Articles in English Grammar


Articles are words that precede nouns. There are two kinds of articles in the English language. The indefinite articles a/an and the definite article the. We use the definite article with previously-mentioned nouns and the indefinite articles with nouns that are mentioned for the first time. There’s also a list of nouns that we typically use with no article.


Ms Smith is a businesswoman. She is in a hotel room. There is a bed, a carpet and a bedside table in the room. On the bedside table there is a bedside lamp.

Ms Smith has got two pieces of luggage: a suitcase and a handbag. The suitcase is very heavy.

The Indefinite Article

The indefinite article in English is a/an. We use the indefinite article:

  • to talk about something unspecifiedExample:Ms Smith is in a hotel room. some hotel room It is not specified exactly which hotel room she is in.

  • to mention something in a text for the first time (introductory) Example:There is a bed, a carpet and a bedside table.Ms Smith has got two pieces of luggage: a suitcase and a handbag.

  • in job titles

  • Example:Ms Smith is a businesswoman.

To Note

We use an instead of a before words that begin with a vowel or vowel sound or (i.e. silent h),.

Example:an apple (not:a apple)an hour (not:a hour)

The vowel u at the beginning of a word is sometimes pronounced [ʌ] and sometimes [ju]. When pronounced [ʌ], we use an. When pronounced [ju], we use a:

Example:an umbrella (but:a university)

The Definite Article

The definite article in English is the. We use the definite article:

  • to talk about something specificExample:There is a bed, a carpet and a bedside table in the room.a certain room, i.e. the one she is in

  • when we have already mentioned something or assume it to be already knownExample:Ms Smith has got two pieces of luggage: a suitcase and a handbag. The suitcase is very heavy.

To Note

Usually we pronounce the definite article [ðə]. If the following word begins with a vowel sound, however, we pronounce the definite article [ðı].

No Article

We generally don’t use any article for:

  • plural nouns that refer to general people/things (but: for specific people/things we use an article) Example:Businesswomen travel a lot. (but: The businesswomen that I know travel a lot.)Hotels are very expensive. (but: The hotels in this area are affordable.)

  • the names of towns, streets, squares, parksExample:Ms Smith is in Dublin. Her hotel is in Merrion Street between Fitzwilliam Square and Merrion Park.

  • the names of countries (except for the Netherlands those containing Kingdom, Republic, State, Union)Example:Dublin is in Ireland. (but: Miami is in the USA./We go to the Netherlands every summer.)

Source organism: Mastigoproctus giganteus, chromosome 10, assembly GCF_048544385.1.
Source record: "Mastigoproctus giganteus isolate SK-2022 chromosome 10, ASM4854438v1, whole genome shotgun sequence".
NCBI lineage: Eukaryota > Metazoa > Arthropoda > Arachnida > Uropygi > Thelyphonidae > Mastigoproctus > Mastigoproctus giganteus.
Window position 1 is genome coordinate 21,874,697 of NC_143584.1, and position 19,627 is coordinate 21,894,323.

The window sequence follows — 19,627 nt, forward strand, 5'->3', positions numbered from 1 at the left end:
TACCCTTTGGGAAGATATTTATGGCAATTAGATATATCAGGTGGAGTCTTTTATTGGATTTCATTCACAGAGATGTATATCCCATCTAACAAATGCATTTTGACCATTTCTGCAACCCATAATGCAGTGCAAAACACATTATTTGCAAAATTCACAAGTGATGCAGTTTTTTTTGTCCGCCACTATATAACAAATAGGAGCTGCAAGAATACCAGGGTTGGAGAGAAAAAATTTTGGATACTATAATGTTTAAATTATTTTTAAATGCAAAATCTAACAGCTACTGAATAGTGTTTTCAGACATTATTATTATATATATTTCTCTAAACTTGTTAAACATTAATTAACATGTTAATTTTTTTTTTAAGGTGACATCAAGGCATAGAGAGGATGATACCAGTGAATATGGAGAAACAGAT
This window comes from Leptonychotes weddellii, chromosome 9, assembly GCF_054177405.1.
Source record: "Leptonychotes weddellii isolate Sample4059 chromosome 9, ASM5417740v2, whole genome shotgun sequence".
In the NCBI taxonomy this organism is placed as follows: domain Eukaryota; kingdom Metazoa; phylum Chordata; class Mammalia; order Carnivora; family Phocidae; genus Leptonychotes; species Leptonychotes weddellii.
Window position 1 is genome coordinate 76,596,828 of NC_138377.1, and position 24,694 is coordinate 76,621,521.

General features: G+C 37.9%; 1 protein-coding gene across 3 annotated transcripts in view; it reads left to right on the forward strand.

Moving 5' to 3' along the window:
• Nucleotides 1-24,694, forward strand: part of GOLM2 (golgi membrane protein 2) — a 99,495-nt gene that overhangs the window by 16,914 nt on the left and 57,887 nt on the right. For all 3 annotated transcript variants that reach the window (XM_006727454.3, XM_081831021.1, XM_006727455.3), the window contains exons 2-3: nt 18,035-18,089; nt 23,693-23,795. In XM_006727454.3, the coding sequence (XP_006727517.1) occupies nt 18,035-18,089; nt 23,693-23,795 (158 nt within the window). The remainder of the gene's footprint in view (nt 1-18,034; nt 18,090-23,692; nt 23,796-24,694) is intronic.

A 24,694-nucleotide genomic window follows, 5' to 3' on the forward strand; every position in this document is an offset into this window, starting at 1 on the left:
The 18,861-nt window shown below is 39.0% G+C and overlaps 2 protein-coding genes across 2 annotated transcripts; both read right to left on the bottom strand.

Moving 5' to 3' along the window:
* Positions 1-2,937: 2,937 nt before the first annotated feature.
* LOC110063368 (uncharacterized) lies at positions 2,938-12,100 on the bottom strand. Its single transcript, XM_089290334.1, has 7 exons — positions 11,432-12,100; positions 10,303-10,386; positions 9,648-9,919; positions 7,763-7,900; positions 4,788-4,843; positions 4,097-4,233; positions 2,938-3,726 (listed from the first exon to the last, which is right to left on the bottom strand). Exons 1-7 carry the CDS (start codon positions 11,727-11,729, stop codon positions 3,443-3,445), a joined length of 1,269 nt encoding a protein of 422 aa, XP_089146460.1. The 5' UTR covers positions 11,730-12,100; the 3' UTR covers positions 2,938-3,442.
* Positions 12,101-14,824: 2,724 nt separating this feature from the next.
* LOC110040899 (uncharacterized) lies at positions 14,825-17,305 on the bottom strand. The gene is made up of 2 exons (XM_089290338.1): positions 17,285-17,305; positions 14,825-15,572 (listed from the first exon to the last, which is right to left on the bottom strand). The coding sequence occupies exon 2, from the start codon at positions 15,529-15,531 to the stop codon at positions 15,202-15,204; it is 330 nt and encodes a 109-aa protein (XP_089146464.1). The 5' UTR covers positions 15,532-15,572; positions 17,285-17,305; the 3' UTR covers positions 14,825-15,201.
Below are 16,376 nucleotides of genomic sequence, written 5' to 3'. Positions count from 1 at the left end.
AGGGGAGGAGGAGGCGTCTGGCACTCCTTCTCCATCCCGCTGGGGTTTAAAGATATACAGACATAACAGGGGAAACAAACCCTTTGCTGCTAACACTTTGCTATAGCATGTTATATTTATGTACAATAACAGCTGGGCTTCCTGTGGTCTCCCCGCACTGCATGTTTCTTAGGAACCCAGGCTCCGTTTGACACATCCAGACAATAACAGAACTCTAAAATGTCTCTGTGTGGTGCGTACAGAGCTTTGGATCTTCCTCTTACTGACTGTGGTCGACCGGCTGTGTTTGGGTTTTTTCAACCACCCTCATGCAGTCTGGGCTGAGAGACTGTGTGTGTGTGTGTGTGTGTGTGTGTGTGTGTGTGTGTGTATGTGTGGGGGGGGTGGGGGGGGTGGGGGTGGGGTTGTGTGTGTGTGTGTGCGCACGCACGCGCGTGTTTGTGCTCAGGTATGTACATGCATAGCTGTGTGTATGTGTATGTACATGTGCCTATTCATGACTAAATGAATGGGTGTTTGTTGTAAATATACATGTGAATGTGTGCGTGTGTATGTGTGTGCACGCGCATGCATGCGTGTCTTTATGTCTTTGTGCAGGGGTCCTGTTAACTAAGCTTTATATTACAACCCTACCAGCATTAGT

• the names of continents and lakes Example:Ireland is a country in Europe. Lake Baikal is the largest freshwater lake in the world.

  • the names of days and months (except when specified) Example:She travelled to Ireland in May. She arrived on Monday. (but: She arrived on a rainy Monday.)

  • with adverbs of time such as next/last Example:She left last Monday and is coming back next Wednesday.

  • mealsExample:The hotel serves breakfast between 8 and 10 o’clock.

  • languages that a person knowsExample:Ms Smith speaks English.

  • institutions such as school, university, hospital, prison (but not when we are talking about one particular school, university etc.)Example:The children go to school. (but: Her son and my daughter go to the school at the end of the street.)

  • in certain expressions with bed, class, home, work Example:go to bed be in class after work come home

  • materials (e.g. paper, wood, water, milk, iron), but only when generalising (if we’re talking about one particular thing, we have to use an article.)Example:Paper is made of wood. We need to buy milk. (but: Where is the paper for the printer?)

  • abstract nouns i.e. things that you can’t touch, in a general context Example:Life is complicated. Hope dies last. What’s on TV today? (but: We never eat dinner in fron of the TV.)

  • expressions with go by + means of transportExample:Did she get to the hotel by bus or by taxi?

  • expressions with play + sport (but not: play + musical instrument)Example:He plays tennis. (but: She plays the piano.)

  • Titles and departments used with verbs like be, become, elect, appoint Example:When was Barack Obama elected President? She was appointed Executive Director.

  • We don’t usually use articles with parts of the body of personal objects. Instead, we use possessive determiners (my, your, …). Example:I put my hand in my pocket. The children are brushing their teeth.

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